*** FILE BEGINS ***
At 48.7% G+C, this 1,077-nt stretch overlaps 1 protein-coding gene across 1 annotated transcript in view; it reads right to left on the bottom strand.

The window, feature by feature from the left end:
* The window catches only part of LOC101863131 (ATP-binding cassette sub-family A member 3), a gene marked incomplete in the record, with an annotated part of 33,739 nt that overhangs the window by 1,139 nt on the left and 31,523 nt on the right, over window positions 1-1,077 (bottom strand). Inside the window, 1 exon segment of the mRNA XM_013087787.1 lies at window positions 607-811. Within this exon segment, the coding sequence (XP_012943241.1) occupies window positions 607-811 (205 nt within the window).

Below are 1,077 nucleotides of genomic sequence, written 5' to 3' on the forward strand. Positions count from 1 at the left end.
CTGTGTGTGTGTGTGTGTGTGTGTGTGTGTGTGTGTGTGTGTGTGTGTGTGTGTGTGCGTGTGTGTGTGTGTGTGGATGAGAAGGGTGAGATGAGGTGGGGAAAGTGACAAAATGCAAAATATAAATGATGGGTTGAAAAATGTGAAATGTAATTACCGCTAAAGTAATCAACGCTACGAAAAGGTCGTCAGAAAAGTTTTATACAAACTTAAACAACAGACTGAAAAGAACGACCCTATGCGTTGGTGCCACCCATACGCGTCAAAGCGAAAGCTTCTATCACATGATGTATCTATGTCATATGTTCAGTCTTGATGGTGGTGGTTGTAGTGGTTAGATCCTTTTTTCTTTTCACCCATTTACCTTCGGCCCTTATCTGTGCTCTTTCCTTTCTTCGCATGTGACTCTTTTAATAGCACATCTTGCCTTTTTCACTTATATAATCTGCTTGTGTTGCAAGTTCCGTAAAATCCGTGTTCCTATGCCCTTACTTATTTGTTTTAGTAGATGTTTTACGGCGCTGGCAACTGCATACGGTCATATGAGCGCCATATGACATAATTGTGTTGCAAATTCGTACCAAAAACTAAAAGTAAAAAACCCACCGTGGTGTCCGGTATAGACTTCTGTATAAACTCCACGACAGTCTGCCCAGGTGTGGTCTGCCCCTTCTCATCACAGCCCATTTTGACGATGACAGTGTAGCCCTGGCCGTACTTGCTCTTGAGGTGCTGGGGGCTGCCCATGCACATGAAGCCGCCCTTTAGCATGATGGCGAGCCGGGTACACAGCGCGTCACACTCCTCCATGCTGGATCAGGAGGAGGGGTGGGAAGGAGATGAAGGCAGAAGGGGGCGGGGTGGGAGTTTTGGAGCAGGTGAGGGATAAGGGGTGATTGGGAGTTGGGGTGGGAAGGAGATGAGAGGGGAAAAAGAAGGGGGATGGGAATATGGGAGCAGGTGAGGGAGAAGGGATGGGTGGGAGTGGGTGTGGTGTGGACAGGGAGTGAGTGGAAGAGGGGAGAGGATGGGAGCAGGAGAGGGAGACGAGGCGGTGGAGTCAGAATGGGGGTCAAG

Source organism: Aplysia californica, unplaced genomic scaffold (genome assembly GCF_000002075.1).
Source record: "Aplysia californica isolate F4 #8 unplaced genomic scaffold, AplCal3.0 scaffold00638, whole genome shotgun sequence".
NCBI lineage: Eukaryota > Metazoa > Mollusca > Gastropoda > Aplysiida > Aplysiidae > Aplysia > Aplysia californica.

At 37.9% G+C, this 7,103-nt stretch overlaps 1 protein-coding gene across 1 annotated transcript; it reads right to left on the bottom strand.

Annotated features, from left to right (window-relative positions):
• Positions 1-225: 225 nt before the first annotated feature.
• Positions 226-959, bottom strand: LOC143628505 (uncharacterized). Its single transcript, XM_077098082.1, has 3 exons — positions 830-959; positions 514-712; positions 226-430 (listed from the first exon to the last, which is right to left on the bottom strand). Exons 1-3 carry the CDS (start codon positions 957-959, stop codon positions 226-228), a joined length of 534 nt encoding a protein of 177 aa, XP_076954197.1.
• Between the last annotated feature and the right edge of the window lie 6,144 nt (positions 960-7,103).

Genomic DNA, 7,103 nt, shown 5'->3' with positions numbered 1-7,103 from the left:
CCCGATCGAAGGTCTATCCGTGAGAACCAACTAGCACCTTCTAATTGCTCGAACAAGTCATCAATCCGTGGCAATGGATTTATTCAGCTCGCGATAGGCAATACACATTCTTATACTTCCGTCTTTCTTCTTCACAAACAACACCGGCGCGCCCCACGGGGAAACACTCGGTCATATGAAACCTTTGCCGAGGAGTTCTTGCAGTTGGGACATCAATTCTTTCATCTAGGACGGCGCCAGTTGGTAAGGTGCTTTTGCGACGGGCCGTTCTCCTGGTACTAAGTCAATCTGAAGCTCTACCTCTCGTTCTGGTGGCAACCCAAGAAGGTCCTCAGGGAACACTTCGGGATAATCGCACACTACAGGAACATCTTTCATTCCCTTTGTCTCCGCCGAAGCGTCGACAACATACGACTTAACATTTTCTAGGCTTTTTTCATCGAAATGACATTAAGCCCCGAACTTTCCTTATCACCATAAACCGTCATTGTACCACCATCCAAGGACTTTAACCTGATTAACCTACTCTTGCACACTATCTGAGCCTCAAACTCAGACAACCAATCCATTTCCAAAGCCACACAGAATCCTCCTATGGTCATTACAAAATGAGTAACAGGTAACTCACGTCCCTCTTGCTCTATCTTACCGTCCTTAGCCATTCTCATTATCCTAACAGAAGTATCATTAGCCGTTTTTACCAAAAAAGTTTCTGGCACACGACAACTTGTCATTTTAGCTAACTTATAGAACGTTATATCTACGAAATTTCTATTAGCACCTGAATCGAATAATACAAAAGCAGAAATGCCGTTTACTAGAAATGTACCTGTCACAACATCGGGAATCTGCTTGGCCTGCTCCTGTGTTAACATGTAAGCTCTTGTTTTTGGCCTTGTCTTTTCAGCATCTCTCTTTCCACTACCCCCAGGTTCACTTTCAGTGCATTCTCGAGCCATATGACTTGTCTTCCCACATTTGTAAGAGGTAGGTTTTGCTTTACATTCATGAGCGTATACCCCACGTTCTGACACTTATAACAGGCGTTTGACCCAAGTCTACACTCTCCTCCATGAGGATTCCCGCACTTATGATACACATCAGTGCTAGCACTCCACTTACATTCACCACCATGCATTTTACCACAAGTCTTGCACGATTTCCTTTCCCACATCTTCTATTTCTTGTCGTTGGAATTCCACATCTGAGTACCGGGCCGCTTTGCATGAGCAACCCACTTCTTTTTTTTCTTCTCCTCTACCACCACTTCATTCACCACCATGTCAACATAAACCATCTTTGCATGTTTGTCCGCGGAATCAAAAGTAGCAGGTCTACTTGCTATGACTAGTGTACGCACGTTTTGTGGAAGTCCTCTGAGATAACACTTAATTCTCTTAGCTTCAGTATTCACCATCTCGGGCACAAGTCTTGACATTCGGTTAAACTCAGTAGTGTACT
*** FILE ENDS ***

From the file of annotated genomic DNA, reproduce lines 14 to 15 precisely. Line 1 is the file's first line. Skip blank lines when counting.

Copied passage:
Genomic DNA, 7,103 nt, shown 5'->3' with positions numbered 1-7,103 from the left:
CCCGATCGAAGGTCTATCCGTGAGAACCAACTAGCACCTTCTAATTGCTCGAACAAGTCATCAATCCGTGGCAATGGATTTATTCAGCTCGCGATAGGCAATACACATTCTTATACTTCCGTCTTTCTTCTTCACAAACAACACCGGCGCGCCCCACGGGGAAACACTCGGTCATATGAAACCTTTGCCGAGGAGTTCTTGCAGTTGGGACATCAATTCTTTCATCTAGGACGGCGCCAGTTGGTAAGGTGCTTTTGCGACGGGCCGTTCTCCTGGTACTAAGTCAATCTGAAGCTCTACCTCTCGTTCTGGTGGCAACCCAAGAAGGTCCTCAGGGAACACTTCGGGATAATCGCACACTACAGGAACATCTTTCATTCCCTTTGTCTCCGCCGAAGCGTCGACAACATACGACTTAACATTTTCTAGGCTTTTTTCATCGAAATGACATTAAGCCCCGAACTTTCCTTATCACCATAAACCGTCATTGTACCACCATCCAAGGACTTTAACCTGATTAACCTACTCTTGCACACTATCTGAGCCTCAAACTCAGACAACCAATCCATTTCCAAAGCCACACAGAATCCTCCTATGGTCATTACAAAATGAGTAACAGGTAACTCACGTCCCTCTTGCTCTATCTTACCGTCCTTAGCCATTCTCATTATCCTAACAGAAGTATCATTAGCCGTTTTTACCAAAAAAGTTTCTGGCACACGACAACTTGTCATTTTAGCTAACTTATAGAACGTTATATCTACGAAATTTCTATTAGCACCTGAATCGAATAATACAAAAGCAGAAATGCCGTTTACTAGAAATGTACCTGTCACAACATCGGGAATCTGCTTGGCCTGCTCCTGTGTTAACATGTAAGCTCTTGTTTTTGGCCTTGTCTTTTCAGCATCTCTCTTTCCACTACCCCCAGGTTCACTTTCAGTGCATTCTCGAGCCATATGACTTGTCTTCCCACATTTGTAAGAGGTAGGTTTTGCTTTACATTCATGAGCGTATACCCCACGTTCTGACACTTATAACAGGCGTTTGACCCAAGTCTACACTCTCCTCCATGAGGATTCCCGCACTTATGATACACATCAGTGCTAGCACTCCACTTACATTCACCACCATGCATTTTACCACAAGTCTTGCACGATTTCCTTTCCCACATCTTCTATTTCTTGTCGTTGGAATTCCACATCTGAGTACCGGGCCGCTTTGCATGAGCAACCCACTTCTTTTTTTTCTTCTCCTCTACCACCACTTCATTCACCACCATGTCAACATAAACCATCTTTGCATGTTTGTCCGCGGAATCAAAAGTAGCAGGTCTACTTGCTATGACTAGTGTACGCACGTTTTGTGGAAGTCCTCTGAGATAACACTTAATTCTCTTAGCTTCAGTATTCACCATCTCGGGCACAAGTCTTGACATTCGGTTAAACTCAGTAGTGTACT